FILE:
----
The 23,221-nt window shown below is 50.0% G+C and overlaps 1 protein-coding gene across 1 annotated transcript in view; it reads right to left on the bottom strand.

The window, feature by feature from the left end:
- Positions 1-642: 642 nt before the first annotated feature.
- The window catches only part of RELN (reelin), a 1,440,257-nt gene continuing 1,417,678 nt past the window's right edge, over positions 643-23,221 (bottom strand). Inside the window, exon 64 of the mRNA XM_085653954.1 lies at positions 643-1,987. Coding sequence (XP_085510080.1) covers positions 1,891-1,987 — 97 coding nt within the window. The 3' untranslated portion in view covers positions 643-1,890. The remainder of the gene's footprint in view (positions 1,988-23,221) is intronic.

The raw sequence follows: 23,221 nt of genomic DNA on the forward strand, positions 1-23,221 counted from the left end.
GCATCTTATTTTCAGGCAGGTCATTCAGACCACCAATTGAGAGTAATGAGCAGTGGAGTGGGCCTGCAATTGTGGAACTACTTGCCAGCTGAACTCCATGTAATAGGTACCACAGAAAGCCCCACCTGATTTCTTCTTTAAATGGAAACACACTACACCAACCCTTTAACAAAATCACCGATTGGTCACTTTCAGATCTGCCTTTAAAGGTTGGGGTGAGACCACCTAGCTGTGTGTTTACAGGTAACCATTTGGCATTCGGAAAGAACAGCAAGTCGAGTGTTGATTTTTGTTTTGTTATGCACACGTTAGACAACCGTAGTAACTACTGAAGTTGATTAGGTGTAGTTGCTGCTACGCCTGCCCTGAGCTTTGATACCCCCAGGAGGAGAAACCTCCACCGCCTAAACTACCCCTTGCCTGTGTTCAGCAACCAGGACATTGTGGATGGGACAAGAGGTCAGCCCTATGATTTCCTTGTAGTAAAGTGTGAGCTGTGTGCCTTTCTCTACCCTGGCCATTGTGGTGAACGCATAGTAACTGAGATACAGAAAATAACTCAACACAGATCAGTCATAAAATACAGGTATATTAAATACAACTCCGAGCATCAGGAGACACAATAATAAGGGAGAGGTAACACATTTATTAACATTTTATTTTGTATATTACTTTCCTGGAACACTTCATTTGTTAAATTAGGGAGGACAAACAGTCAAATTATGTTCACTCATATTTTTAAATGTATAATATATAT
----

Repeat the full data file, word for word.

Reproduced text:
The 23,221-nt window shown below is 50.0% G+C and overlaps 1 protein-coding gene across 1 annotated transcript in view; it reads right to left on the bottom strand.

The window, feature by feature from the left end:
- Positions 1-642: 642 nt before the first annotated feature.
- The window catches only part of RELN (reelin), a 1,440,257-nt gene continuing 1,417,678 nt past the window's right edge, over positions 643-23,221 (bottom strand). Inside the window, exon 64 of the mRNA XM_085653954.1 lies at positions 643-1,987. Coding sequence (XP_085510080.1) covers positions 1,891-1,987 — 97 coding nt within the window. The 3' untranslated portion in view covers positions 643-1,890. The remainder of the gene's footprint in view (positions 1,988-23,221) is intronic.

The raw sequence follows: 23,221 nt of genomic DNA on the forward strand, positions 1-23,221 counted from the left end.
GCATCTTATTTTCAGGCAGGTCATTCAGACCACCAATTGAGAGTAATGAGCAGTGGAGTGGGCCTGCAATTGTGGAACTACTTGCCAGCTGAACTCCATGTAATAGGTACCACAGAAAGCCCCACCTGATTTCTTCTTTAAATGGAAACACACTACACCAACCCTTTAACAAAATCACCGATTGGTCACTTTCAGATCTGCCTTTAAAGGTTGGGGTGAGACCACCTAGCTGTGTGTTTACAGGTAACCATTTGGCATTCGGAAAGAACAGCAAGTCGAGTGTTGATTTTTGTTTTGTTATGCACACGTTAGACAACCGTAGTAACTACTGAAGTTGATTAGGTGTAGTTGCTGCTACGCCTGCCCTGAGCTTTGATACCCCCAGGAGGAGAAACCTCCACCGCCTAAACTACCCCTTGCCTGTGTTCAGCAACCAGGACATTGTGGATGGGACAAGAGGTCAGCCCTATGATTTCCTTGTAGTAAAGTGTGAGCTGTGTGCCTTTCTCTACCCTGGCCATTGTGGTGAACGCATAGTAACTGAGATACAGAAAATAACTCAACACAGATCAGTCATAAAATACAGGTATATTAAATACAACTCCGAGCATCAGGAGACACAATAATAAGGGAGAGGTAACACATTTATTAACATTTTATTTTGTATATTACTTTCCTGGAACACTTCATTTGTTAAATTAGGGAGGACAAACAGTCAAATTATGTTCACTCATATTTTTAAATGTATAATATATAT